- Sharp scissors or a knife
- Newspaper or a work surface to catch soil and debris
- New pots for the split sections
- Good quality potting soil
Additionally, give your plant a thorough watering the day before dividing it to ensure it’s in good condition.
Separating the Plant
To begin dividing your peace lily, gently tip it out of its current pot and remove the potting soil around the roots. Be careful not to damage the delicate root system. Once the roots are exposed, identify the crowns or offsets on the plant. Using your sharp scissors or knife, cut through the root ball as needed, making sure each new section has an adequate number of roots and foliage attached.
Repotting Split Sections
After separating the peace lily sections, it’s time to repot them. Following these steps will help ensure a successful repotting process:
- Fill the new pots with a good quality potting soil, leaving enough space for the plant’s root system
- Gently place the split sections in their respective new pots, ensuring that the roots are well covered with soil
- Firmly press the soil down around the plant’s roots and crown, making sure not to bury the foliage
- Water the repotted sections thoroughly to help the plant settle in and encourage root growth
By following these steps, you’ll be able to successfully split your peace lily and enjoy more of these beautiful houseplants. Remember to maintain a proper care routine for your newly divided plants, including regular watering and adequate light exposure, for optimal growth and flowering.
After successfully dividing your peace lily, it’s essential to provide the proper care to help the new plants establish and grow.
Watering and Fertilizing
Water the newly divided peace lilies regularly, making sure the soil is consistently moist but not waterlogged. It’s also essential to use a well-draining potting mix to prevent root rot. Normally, fertilizing your peace lilies every 6 to 8 weeks with a balanced houseplant fertilizer will promote healthy growth. During the first month after splitting, however, it’s best to hold off on fertilizing to allow the plants to adjust.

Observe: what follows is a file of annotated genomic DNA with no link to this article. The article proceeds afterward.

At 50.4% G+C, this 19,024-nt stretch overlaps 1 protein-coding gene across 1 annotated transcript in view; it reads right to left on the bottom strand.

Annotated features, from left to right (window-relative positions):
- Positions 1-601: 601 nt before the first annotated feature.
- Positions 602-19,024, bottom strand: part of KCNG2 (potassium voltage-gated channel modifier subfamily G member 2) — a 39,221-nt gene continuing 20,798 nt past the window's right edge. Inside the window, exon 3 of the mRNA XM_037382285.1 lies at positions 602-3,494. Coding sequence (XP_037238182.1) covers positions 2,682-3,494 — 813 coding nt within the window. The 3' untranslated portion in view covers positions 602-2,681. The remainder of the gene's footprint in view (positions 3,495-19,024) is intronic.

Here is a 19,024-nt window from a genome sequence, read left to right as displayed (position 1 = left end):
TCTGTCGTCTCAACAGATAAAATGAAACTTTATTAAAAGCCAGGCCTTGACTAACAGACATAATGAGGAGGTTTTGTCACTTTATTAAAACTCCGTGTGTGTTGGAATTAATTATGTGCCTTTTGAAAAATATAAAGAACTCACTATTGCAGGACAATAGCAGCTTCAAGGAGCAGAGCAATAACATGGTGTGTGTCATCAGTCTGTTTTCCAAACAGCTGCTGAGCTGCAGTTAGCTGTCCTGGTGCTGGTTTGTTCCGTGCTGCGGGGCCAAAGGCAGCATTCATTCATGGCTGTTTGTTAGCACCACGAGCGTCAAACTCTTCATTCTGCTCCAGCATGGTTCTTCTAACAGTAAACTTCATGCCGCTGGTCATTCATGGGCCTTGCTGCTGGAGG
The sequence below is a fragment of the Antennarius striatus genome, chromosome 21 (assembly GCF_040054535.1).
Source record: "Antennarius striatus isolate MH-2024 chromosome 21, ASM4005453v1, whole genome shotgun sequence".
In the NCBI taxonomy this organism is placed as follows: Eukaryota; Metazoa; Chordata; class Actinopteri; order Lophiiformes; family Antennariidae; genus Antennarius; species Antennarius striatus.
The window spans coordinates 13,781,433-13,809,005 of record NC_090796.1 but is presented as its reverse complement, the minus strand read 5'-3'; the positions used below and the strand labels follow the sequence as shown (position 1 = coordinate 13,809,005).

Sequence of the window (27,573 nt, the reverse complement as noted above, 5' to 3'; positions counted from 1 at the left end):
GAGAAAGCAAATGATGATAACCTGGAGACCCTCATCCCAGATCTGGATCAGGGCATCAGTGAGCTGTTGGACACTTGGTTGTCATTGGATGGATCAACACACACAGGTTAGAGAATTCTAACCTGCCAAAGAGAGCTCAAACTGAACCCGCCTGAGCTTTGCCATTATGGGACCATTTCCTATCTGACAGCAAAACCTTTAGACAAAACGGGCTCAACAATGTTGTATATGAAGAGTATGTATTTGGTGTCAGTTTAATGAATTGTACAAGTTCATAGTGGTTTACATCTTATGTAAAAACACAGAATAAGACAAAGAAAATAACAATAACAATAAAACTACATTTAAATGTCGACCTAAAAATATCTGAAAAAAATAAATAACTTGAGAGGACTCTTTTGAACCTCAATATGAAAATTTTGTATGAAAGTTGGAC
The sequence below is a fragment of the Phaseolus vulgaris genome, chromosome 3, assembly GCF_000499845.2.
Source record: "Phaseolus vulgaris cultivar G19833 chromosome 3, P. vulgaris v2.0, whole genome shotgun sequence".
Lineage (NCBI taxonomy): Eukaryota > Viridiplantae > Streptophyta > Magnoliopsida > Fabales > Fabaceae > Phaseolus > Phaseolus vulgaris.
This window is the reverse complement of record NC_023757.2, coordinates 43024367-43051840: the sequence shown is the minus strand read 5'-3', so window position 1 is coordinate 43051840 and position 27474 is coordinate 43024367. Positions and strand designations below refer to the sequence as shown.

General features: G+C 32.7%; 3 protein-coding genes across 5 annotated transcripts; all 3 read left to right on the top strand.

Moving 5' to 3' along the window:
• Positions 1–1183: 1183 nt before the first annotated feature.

Location and Right Light
Peace lilies thrive in bright but indirect light. Placing the newly divided plants near a window with a sheer curtain is ideal to provide the right amount of light while preventing scorching. Avoid direct sunlight, as it can damage their leaves. These plants also prefer temperatures between 65°F and 80°F, and high humidity levels. You can maintain the humidity around the plants by placing a tray filled with water and pebbles beneath the pots or using a humidifier.
Managing Pest Issues
To keep your peace lilies healthy and pest-free, make sure to inspect them for common pests such as aphids, mealybugs, and spider mites. You can deter these pests by:
- Keeping the leaves clean by wiping them with a damp cloth.
- Spraying the plants with a mix of water and a few drops of dish soap.
- Introducing beneficial insects, like ladybugs, that feed on these pests.
By following these post-split care tips, your new peace lily plants will have a great chance to thrive and brighten up your home.
My name is Daniel Elrod, and I have been houseplant love ever since I was 17. I love how much joy they bring to any room in the home. I’ve always been amazed at how a few pots of flowing leaves can turn a drab and sterile office into an inviting place where people love to work at.